I Am Sorry, Women


I haven’t been getting along very well with women lately. I don’t like admitting this. To admit this is, I have been told, is to admit that I don’t like myself. That I have a problem with myself.

What’s wrong with you? Why do you hate yourself so much?

Most days, I like myself, and most days, I try very hard to get along with people, but I can’t deny that my relationships with women are much more complicated than they are with men. They are, honestly, so much more frequently unpleasant. I have left groups of women disliking myself, feeling sad and upset, in a way I have never felt leaving a group of men. A man wants to sleep with you or he doesn’t. If he wants to sleep with you, and you reject him, things can become tricky, though this is usually easily solved. He will want to be your friend, despite your disinterest in him, or he won’t, and he’ll make this clear.

I am friends with a number of men that I’ve turned down sexually, and these relationships are easy. I go to their homes and eat dinner. We go out drinking and they pass out on my couch and do not stumble into my room on accident. (Are the women in the audience thinking how full of myself I am? Do I need to say that men want to sleep with everyone, all of the time, and I’m nothing special?)

Oh, women. I am having such a hard time with you right now.

I am having such a hard time with myself.

I should mention that it’s five o’clock on a Friday and I’ve been drinking since noon. I had a bad time with a woman today. This has been brewing for some time. But, really, I just felt like drinking.

I digress.

With men, there is no subtext beyond sex. I can sit and talk with a man and not wonder whether he thinks I’m aiming to steal his lover, whether he thinks I’m smarter or more talented or more capable than he is. Whether he is more popular, younger. And, perhaps, more importantly, I don’t wonder about the path he has chosen, and how it differs from mine. Many of my friends in Mississippi married early, had children, joined country clubs and the Junior League. They have fake breasts and gigantic houses. They have husbands who ask me, every time, without fail, whether I am dating someone. I drink their beer and hate myself and feel like a loser because no matter what I tell them, they will think I’m a loser. My friends, their wives, dye their hair platinum and spend their days buying things and working out. When I go to their dinner parties, I hate them, and I hate myself, and I hate myself for hating them and I hate myself for not being what other people wanted me to be. And I wonder if I have failed or succeeded and I just don’t know. I have no idea.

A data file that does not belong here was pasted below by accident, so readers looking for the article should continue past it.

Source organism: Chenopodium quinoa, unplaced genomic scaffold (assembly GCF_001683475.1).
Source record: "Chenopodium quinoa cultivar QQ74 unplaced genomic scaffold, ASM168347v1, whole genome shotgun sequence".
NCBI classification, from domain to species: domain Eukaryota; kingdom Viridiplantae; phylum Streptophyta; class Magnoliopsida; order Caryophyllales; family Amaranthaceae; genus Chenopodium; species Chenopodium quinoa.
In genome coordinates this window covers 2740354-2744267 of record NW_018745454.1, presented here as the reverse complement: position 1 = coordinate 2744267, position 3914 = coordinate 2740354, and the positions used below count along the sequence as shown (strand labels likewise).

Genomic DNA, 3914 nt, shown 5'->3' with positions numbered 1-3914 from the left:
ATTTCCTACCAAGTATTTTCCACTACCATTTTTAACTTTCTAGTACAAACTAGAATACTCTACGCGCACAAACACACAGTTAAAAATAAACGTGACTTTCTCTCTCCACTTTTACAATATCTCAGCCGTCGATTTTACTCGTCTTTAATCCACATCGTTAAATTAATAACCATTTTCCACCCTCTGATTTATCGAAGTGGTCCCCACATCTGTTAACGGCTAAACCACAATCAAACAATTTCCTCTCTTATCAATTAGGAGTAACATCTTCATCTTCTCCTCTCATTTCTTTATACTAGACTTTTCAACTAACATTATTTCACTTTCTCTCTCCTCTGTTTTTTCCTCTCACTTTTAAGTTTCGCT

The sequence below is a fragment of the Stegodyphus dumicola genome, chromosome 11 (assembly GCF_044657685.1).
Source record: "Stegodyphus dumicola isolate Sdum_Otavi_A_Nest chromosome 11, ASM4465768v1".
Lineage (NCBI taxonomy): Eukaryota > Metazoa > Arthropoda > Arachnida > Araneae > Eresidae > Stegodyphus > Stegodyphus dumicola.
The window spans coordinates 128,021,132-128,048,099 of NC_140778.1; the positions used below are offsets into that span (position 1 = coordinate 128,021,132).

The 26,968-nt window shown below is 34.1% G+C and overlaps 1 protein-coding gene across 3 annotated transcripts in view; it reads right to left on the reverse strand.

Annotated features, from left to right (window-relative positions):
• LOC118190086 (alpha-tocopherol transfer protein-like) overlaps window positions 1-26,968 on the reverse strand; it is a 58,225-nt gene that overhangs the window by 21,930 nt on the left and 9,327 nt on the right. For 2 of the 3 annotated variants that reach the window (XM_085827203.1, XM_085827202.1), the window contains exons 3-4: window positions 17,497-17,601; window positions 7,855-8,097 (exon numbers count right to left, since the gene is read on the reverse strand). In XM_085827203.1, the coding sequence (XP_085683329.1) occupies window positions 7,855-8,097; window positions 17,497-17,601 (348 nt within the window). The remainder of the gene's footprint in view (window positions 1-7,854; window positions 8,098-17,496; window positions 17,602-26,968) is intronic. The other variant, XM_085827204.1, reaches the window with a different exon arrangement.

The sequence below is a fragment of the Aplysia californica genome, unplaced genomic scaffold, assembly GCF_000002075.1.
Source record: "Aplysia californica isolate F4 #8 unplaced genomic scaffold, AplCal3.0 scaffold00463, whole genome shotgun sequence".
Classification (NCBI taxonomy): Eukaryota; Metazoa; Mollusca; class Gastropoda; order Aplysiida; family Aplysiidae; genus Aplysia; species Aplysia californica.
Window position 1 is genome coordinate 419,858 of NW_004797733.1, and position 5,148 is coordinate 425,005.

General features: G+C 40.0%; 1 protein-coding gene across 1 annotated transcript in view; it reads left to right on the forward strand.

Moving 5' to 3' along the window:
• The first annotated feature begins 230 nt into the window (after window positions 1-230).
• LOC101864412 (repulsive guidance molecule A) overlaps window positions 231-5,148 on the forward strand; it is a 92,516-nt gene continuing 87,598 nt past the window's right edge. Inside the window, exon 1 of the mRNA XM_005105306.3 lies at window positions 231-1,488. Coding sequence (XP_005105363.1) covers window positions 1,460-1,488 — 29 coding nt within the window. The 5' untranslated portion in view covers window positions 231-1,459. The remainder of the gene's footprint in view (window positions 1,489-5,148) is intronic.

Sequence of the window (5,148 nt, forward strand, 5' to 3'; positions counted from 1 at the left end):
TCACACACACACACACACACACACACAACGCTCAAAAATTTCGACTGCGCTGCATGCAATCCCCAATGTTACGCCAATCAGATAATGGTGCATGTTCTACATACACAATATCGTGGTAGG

All I know is that that isn’t my path, that I would not be happy with their lives, and yet I hate myself for not being able to be the kind of person who could be happy with that life.

There are so many ways in which I have failed to be what other people wanted.

Most days, I don’t think about it. We make choices. This is my choice and I wouldn’t change it and I’m okay with it, but then I talk to my mother and feel like a failure all over again.

I am attractive and unmarried. My looks could have bought me something I’m not cashing in on and looks don’t last forever. I am a bigger failure because I am divorced, and it was my decision to leave. I had everything a woman should want—money, a kind and attractive husband, a comfortable house—and none of it was enough. Not nearly enough.

I should add that I grew up in Mississippi, earned a BA in Psychology, and got married at twenty-two, which is to say I had no context, was unemployable, was a baby.

We were married on April Fools’ Day.

Perhaps this is simply a personality issue, or I am mentally unstable.

I’m a writer.

Have you seen the statistics? Fucking brutal.

What do you want, woman?

I don’t even know what I’m talking about anymore.

I’m sorry.

God, I’m so frequently sorry.

Are the women in the audience doubting my attractiveness? Perhaps they’ve seen photos on Facebook and would like to disagree?

I’m not gorgeous or anything.

I am sorry, women.

This isn’t really about you.

And I swear if I read another essay about how your life is hard because you’re female and men yell at you out their car windows and honk their horns and you feel objectified and silenced and marginalized, I am going to feel very, very violent. I don’t want to write one of those essays. I don’t want to talk about these things because I want to pretend they don’t exist. I want them all to go away. I want to insist that life has been good to me, that men have been good to me, that no one has ever hurt me.

But here I am writing one. Or a variation of one: why it sucks to be female. Why females have it so hard. How we hate each other and make our lives harder.

This is what I want to tell myself: GO FUCK YOURSELF.

It is true, then.

At a reading recently, my boyfriend had this conversation with multiple people:

Person at reading: So, you’re dating Mary Miller?

Boyfriend: Yes.

Person: Have you read her stories?

Boyfriend: Yes.

Person: [Walks away shaking head, feeling very sorry for boyfriend.]

People are uncomfortable with people like me, those who want to tell everything. Those who can’t keep quiet. You can do these things, and you can feel them and talk about them, but you can’t write them down. Just don’t write them down.

I don’t know what this essay is about anymore.

I am sorry.


Rumpus original art by Rachael Schafer.

Mary Miller is the author of a story collection, Big World, and two chapbooks of flash fiction. Her work has appeared in New Stories from the South, McSweeney's Quarterly, Ninth Letter, Oxford American, and others. Her first novel will be published in Germany next fall (and hopefully, one day, in a language she can read). More from this author →